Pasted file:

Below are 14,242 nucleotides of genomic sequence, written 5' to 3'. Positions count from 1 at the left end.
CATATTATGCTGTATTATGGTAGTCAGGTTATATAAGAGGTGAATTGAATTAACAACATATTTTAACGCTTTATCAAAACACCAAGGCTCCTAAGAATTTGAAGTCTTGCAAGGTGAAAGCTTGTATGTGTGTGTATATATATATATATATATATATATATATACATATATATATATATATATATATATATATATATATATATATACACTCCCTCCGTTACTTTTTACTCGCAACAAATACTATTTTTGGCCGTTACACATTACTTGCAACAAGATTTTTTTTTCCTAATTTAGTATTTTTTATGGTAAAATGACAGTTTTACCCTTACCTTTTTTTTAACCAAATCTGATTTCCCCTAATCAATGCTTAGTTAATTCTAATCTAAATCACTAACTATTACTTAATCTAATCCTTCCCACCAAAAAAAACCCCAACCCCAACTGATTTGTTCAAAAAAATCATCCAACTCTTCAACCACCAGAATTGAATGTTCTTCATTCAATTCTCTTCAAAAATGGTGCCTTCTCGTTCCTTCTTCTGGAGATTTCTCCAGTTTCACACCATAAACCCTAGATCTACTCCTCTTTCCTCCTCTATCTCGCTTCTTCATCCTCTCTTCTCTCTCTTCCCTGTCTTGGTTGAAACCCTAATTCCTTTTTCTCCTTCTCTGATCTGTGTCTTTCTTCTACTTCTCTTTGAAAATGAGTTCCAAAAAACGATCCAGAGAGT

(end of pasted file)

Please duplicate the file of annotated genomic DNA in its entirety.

Below are 14,242 nucleotides of genomic sequence, written 5' to 3'. Positions count from 1 at the left end.
CATATTATGCTGTATTATGGTAGTCAGGTTATATAAGAGGTGAATTGAATTAACAACATATTTTAACGCTTTATCAAAACACCAAGGCTCCTAAGAATTTGAAGTCTTGCAAGGTGAAAGCTTGTATGTGTGTGTATATATATATATATATATATATATATATACATATATATATATATATATATATATATATATATATATATATACACTCCCTCCGTTACTTTTTACTCGCAACAAATACTATTTTTGGCCGTTACACATTACTTGCAACAAGATTTTTTTTTCCTAATTTAGTATTTTTTATGGTAAAATGACAGTTTTACCCTTACCTTTTTTTTAACCAAATCTGATTTCCCCTAATCAATGCTTAGTTAATTCTAATCTAAATCACTAACTATTACTTAATCTAATCCTTCCCACCAAAAAAAACCCCAACCCCAACTGATTTGTTCAAAAAAATCATCCAACTCTTCAACCACCAGAATTGAATGTTCTTCATTCAATTCTCTTCAAAAATGGTGCCTTCTCGTTCCTTCTTCTGGAGATTTCTCCAGTTTCACACCATAAACCCTAGATCTACTCCTCTTTCCTCCTCTATCTCGCTTCTTCATCCTCTCTTCTCTCTCTTCCCTGTCTTGGTTGAAACCCTAATTCCTTTTTCTCCTTCTCTGATCTGTGTCTTTCTTCTACTTCTCTTTGAAAATGAGTTCCAAAAAACGATCCAGAGAGT